Anthropology PhD

Bioarchaeology Approach

Anthropology students following the bioarchaeology approach have access to the outstanding faculty and state-of-the-art facilities associated with the school's Center for Bioarchaeological Research.

Founded by bioarchaeology pioneer and Regents' Professor Jane Buikstra, the center – the first of its kind in Arizona – is directed by Professor Kelly Knudson. 

Dedicated to discovering and communicating new knowledge about past peoples' experiences with health and disease, along with their cultural and environmental contexts, the center conducts research not typically covered by traditional researchers in the biomedical, environmental and conservation fields. Our research and teaching emphasize contextualization and problem orientation along with the latest methodological training. Students learn not only human osteology and various analytical and laboratory procedures, but also how to interpret the data resulting from these methods within a broad, comparative anthropological framework for bioarchaeological problem-solving and engagement with contemporary issues.

Our goal is to focus students' attention on important questions and problems early in their graduate career, and to provide them with the best tools to develop effective research designs. By bringing anthropological understanding of the past to contemporary problems, the center provides important insights to efforts that promote global health and seek to preserve cultural heritages, endangered species and threatened environments.

Bioarchaeology Curriculum

Required Courses

  • ASB 591 Professionalism
  • ASM 579 Proposal Writing

Recommended Courses
Students will choose the courses that best fit their needs in consultation with their committee.

  • ASM 591 Bioarchaeology
    This course will focus on the history, themes, and contexts of bioarchaeology and bioarchaeologies. This course will establish for first year students that bioarchaeology is a special approach to general anthropological and, more broadly, social problems.
  • ASM 591 Bioarchaeological Approaches to Innovative Questions
    See the list below. Students are encouraged to take at least one of these courses during the first year.
  • ASM 555 Advanced Human Osteology
    Although most entering bioarchaeology graduate students will take this course, students with extensive experience may be exempt.
  • Field School or comparable bioarchaeological field experience

Courses in Bioarchaeological Approaches to Innovative Questions
These courses are inspired by SHESC and CBR visions for the field and are developed around research areas and questions rather than techniques. These courses are problem-based, explicitly linking data, and its limitations, to broad research questions that defy disciplinary circumscription. These courses should be taken in fall semesters in order to contextualize bioarchaeological research for students at the beginning of their graduate careers.

  • ASM 591 The Bioarchaeology of Identity
  • ASM 591 The Bioarchaeology of Empires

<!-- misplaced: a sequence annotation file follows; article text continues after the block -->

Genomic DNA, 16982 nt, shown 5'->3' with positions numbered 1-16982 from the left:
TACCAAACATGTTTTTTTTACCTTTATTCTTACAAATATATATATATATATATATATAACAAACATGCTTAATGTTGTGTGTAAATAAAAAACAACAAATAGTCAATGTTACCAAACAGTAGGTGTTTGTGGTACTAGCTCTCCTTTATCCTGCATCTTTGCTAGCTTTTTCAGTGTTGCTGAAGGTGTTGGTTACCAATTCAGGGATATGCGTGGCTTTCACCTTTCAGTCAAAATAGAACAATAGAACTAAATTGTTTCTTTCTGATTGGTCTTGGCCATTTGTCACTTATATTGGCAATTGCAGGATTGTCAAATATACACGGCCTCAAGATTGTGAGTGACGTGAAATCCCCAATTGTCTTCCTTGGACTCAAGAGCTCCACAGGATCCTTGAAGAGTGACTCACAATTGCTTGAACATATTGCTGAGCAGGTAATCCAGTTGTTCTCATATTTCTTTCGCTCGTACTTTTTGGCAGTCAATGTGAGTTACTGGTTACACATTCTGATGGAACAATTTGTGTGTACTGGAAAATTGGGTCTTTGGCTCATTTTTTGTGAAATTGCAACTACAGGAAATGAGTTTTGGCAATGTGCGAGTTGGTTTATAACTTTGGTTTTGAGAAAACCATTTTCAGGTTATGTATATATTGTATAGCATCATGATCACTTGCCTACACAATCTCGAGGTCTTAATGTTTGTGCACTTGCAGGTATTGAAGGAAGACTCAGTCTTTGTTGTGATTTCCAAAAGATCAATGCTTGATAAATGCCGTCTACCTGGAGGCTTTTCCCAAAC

• ASM 591 The Biorchaeology of Sex and Gender
  • ASM 591 The Bioarchaeology of Children and Childhood
  • ASM 591 Biological Distance in Evolutionary and Social Perspective

Courses in Bioarchaeological Methods and Applications

  • ASB 553 Human Behavior through Bone Chemistry
  • ASB 591 Mortuary Practices and Cultural Analysis
  • ASM 580 Practicum: Forensic Anthropology
  • ASM 583 Field Methods in Bioarchaeology
  • ASM 611 Paleopathology
  • ASM 591 Human Demography and Microevolution
  • ASM 591 Dental Anthropology
  • ASM 591 Gross Anatomy
  • ASM 598 Zooarchaeology

Other SHESC Graduate Courses

  • ASB 530 Ecological Anthropology
  • ASB 536 Ethnohistory of Mesoamerica
  • ASB 537 Topics in Mesoamerican Archaeology
  • ASB 551 Prehistoric Diet
  • ASB 555 Complex Societies
  • ASB 563 Hunter-Gatherer Adaptations
  • ASM 565 Quantitative and Formal Methods in Archaeology
  • ASM 566 Simulation, Modeling, and Monte Carlo Methods in Archaeology
  • ASB 567 Southwestern Archaeology
  • ASB 571 Museum Principles
  • ASB 572 Museum Collections Management
  • ASB 573 Museum Administration
  • ASB 550 Economic Archaeology
  • ASB 583 Field Methods
  • ASB 591 Archaeology of the Social Realm
  • ASB 591 Chiefdoms
  • ASB 591 Ethnoarchaeology
  • ASB 591 Hohokam Archaeology
  • ASB 591 Andean Archaeology
  • ASB 591 Problems in Southwestern Archaeology
  • ASB 591 Peoples of Southeast Asia
  • ASB 591 Political Anthropology
  • ASB 591 Political Ecology
  • ASB 591 Issues in Contemporary Social Theory
  • ASM 591 Primatology

Possible Courses in Other Departments

  • GLG 481 Geochemistry
  • GLG 581 Isotope Geochemistry
  • HST 590 American Indian History
  • HST 590 Colonial Latin America
  • HST 590 Premodern Asia
  • HST 591 Peoples of the North American West
  • HST 598 Andean Myth, Testimony and Historiography
  • HST 598 Key Issues in Latin American Colonial History
  • HST 790 Premodern Southeast Asia
  • REL 483 Religion
  • BIO 415 Biometry
  • BIO 545 Population and Evolutionary Genetics

Bioarchaeology Faculty

Brenda J. Baker
Associate Professor
Jane Buikstra
Regents Professor
Kelly Knudson
Professor and Director, Center for Bioarchaeological Research
Sara Marsteller
Christopher Stojanowski
Professor and Director